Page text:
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About Rape

@ Sunday Times Books LIVE

Why is Rape so Terrifying?

The fear that some deranged stranger, a criminal high on tik or booze, or even someone I know, could hurt me or my children – my daughters or my small son – in such an intimate way, that someone can choose to rob any child of her virginity, her dignity, her health and her life, is terrifying. As we research and build up answers to some of the questions we’re presenting on this blog, we’ll look at ways we can prevent rape – it won’t all be doom and gloom. But before we can tackle that range of questions we have to face the problem, the act, the aftermath, head on.

Not only is rape perpetrated by damaged criminals, but by our own educated sons, who may rape if they are brought up to “expect” sex, if they believe they can demand or “take” sex as their masculine right. We have to face the truth, that rape is terrifying – a psychological murder in a sense – and then mobilise ourselves as mothers, fathers, teachers, as neighbours, as a community, to take a stand against the accepted “culture of violence”. We have to face the fact that we may contribute in some way by ignoring fighting, bullying, the playing of violent games, or condoning the way we treat our daughters differently from our sons. A rapist could be the guy next door – why does he feel so inadequate, or even disempowered?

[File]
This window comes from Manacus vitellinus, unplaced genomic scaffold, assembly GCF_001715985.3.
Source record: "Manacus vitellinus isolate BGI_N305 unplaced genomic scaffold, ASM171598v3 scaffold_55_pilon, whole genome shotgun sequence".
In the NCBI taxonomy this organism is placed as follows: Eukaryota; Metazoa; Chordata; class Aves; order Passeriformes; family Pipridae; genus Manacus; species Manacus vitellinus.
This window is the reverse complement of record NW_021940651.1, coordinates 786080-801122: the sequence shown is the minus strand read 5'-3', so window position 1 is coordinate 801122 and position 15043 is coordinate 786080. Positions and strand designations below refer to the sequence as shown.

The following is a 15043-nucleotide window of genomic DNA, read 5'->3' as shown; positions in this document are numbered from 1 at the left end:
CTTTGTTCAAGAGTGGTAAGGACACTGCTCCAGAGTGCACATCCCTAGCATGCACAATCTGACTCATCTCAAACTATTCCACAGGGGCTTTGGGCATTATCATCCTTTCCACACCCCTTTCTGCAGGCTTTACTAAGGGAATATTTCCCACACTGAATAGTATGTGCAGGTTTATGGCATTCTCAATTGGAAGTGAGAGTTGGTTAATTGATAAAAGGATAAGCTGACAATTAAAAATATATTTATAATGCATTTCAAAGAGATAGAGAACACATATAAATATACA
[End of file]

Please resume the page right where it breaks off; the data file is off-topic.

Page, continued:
A large part of stopping rape lies in the responsibilities that we take on as we become parents – and the promise we make to nurture our children and to teach them right from wrong. We must make the concerted effort to teach our children that every person is born equal, whether male or female, and that every fellow human being is worthy of respect. Society at large, including government, must also take responsibility. If we insist on our right to safety and insist that we are protected by a functioning justice system, yes, we can empower ourselves and our children – the best way to remove rape from the equation.

What is Rape Trauma Syndrome (RTS)? How will it make me feel?

Rape Trauma Syndrome is the medical term for the group of signs, symptoms and reactions of a rape survivor, first noted by medical practitioners in the USA during the 1970s. Rape is not only unwanted sex. It is a highly traumatic experience, an extreme violation of the person which can be life-threatening. This recognised Syndrome can be introduced as evidence in South African courts.

Like any other serious trauma, rape will have an affect on you. A long list of symptoms – normal reactions to abnormal stress – includes acute physical symptoms such as shock, nausea, vomiting, bleeding and infections from tears or cuts in the vagina and rectum, sexually transmitted diseases and HIV infection. The long-term effects of rape are similar to Post Traumatic Stress Disorder, and include a host of psychological and behavioural symptoms, such as crying, panic attacks, feelings of guilt, self-blame, humiliation and shame, but also anger, bouts of striking out, rage.


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